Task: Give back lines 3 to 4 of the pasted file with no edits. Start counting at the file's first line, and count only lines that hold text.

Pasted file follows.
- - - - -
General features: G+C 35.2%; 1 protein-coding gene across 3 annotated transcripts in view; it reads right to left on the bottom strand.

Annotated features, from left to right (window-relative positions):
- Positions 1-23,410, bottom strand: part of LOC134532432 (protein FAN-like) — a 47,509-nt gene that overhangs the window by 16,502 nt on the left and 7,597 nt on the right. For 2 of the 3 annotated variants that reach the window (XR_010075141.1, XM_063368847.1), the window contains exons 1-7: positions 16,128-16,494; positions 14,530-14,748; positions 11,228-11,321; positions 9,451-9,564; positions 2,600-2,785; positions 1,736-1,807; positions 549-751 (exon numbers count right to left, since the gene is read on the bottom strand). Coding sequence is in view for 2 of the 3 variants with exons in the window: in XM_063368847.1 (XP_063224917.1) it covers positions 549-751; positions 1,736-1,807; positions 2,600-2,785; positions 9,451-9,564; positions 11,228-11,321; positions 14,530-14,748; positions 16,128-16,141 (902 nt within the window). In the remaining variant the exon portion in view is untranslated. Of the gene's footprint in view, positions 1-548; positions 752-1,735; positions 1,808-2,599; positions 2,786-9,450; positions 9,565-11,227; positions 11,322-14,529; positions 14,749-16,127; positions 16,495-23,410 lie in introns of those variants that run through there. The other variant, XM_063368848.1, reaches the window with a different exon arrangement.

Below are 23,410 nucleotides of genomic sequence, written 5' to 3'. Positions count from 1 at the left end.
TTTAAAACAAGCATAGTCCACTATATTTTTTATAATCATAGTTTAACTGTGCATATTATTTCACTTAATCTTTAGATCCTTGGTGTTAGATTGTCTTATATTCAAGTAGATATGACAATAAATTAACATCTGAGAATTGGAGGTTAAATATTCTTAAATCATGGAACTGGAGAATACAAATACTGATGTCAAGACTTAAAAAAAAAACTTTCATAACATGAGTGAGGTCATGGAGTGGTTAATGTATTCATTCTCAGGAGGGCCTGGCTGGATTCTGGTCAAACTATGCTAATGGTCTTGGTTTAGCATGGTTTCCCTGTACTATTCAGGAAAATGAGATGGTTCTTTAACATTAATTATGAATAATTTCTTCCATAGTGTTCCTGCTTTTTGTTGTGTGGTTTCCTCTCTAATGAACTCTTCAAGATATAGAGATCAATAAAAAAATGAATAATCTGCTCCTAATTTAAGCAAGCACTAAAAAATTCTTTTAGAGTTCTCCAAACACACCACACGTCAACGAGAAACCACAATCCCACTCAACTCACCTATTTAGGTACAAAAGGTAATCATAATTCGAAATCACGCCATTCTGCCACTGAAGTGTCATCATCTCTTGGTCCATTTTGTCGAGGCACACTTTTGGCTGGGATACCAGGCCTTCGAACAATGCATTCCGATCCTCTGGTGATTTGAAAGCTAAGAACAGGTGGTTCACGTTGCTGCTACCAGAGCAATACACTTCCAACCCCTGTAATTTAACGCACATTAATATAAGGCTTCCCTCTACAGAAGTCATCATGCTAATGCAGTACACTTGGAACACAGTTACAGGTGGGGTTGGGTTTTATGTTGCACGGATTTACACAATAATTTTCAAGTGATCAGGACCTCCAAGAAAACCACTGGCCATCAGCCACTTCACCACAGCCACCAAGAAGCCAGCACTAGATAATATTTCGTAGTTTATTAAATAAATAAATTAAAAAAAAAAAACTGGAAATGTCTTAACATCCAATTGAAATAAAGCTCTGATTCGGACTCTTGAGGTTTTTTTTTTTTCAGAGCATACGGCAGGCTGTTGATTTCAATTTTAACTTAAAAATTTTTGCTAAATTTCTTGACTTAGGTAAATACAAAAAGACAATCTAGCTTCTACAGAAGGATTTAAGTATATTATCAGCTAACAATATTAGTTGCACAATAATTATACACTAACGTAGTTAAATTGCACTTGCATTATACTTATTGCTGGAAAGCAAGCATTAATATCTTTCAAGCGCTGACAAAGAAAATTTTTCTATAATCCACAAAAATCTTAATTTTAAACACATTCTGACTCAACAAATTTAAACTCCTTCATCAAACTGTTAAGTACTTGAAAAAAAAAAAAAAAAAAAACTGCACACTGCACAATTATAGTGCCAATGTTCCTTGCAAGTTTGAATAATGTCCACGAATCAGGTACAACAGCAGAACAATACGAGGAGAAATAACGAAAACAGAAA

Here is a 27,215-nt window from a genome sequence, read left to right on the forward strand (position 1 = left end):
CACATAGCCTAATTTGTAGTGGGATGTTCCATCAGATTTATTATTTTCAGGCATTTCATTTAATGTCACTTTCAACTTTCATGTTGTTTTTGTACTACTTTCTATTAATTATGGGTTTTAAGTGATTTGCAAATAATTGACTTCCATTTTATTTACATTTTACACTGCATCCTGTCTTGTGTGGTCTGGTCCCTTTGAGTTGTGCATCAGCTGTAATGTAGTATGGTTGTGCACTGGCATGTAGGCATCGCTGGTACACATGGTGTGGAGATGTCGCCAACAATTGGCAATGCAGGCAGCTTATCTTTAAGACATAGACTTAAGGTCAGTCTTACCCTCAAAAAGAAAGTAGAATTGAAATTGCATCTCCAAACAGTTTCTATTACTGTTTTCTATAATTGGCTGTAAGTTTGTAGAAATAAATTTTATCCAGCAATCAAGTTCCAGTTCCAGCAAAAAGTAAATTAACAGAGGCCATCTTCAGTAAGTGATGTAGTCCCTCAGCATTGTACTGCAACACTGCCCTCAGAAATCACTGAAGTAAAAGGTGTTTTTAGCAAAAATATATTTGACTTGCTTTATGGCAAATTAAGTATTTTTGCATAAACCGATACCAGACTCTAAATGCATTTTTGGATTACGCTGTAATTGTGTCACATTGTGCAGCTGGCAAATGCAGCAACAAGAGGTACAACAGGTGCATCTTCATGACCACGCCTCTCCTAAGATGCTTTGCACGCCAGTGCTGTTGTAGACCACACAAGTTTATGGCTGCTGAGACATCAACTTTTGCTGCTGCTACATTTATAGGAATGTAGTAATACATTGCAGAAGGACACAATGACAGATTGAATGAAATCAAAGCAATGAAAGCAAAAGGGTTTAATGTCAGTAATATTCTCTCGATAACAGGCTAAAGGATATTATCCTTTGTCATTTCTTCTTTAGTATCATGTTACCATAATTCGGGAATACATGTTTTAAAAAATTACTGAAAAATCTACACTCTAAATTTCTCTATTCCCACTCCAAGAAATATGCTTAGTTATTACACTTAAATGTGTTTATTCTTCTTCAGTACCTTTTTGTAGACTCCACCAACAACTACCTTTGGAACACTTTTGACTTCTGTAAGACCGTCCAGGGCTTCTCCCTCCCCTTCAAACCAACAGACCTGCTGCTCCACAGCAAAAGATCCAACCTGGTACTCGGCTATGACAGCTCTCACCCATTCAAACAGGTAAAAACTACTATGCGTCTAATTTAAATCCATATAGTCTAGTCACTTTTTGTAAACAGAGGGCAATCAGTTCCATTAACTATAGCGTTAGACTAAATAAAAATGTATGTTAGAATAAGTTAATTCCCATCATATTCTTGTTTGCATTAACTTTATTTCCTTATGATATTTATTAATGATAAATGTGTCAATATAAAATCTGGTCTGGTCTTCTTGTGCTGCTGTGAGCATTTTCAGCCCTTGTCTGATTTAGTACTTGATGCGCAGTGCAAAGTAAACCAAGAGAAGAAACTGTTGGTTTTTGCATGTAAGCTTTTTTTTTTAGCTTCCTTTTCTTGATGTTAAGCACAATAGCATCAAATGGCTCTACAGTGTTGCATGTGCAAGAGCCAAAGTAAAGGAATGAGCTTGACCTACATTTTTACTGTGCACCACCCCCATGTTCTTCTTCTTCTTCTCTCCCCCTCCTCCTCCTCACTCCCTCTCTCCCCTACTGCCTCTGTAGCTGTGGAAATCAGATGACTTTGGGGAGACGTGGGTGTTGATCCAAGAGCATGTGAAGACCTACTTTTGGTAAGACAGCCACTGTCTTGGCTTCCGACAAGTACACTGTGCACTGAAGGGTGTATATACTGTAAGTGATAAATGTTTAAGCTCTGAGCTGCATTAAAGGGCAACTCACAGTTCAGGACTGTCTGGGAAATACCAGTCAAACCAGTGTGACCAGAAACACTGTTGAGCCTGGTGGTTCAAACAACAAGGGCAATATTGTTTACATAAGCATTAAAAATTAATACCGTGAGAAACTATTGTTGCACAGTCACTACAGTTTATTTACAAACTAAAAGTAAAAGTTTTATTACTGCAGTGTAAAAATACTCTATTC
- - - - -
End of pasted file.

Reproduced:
- Positions 1-23,410, bottom strand: part of LOC134532432 (protein FAN-like) — a 47,509-nt gene that overhangs the window by 16,502 nt on the left and 7,597 nt on the right. For 2 of the 3 annotated variants that reach the window (XR_010075141.1, XM_063368847.1), the window contains exons 1-7: positions 16,128-16,494; positions 14,530-14,748; positions 11,228-11,321; positions 9,451-9,564; positions 2,600-2,785; positions 1,736-1,807; positions 549-751 (exon numbers count right to left, since the gene is read on the bottom strand). Coding sequence is in view for 2 of the 3 variants with exons in the window: in XM_063368847.1 (XP_063224917.1) it covers positions 549-751; positions 1,736-1,807; positions 2,600-2,785; positions 9,451-9,564; positions 11,228-11,321; positions 14,530-14,748; positions 16,128-16,141 (902 nt within the window). In the remaining variant the exon portion in view is untranslated. Of the gene's footprint in view, positions 1-548; positions 752-1,735; positions 1,808-2,599; positions 2,786-9,450; positions 9,565-11,227; positions 11,322-14,529; positions 14,749-16,127; positions 16,495-23,410 lie in introns of those variants that run through there. The other variant, XM_063368848.1, reaches the window with a different exon arrangement.

Below are 23,410 nucleotides of genomic sequence, written 5' to 3'. Positions count from 1 at the left end.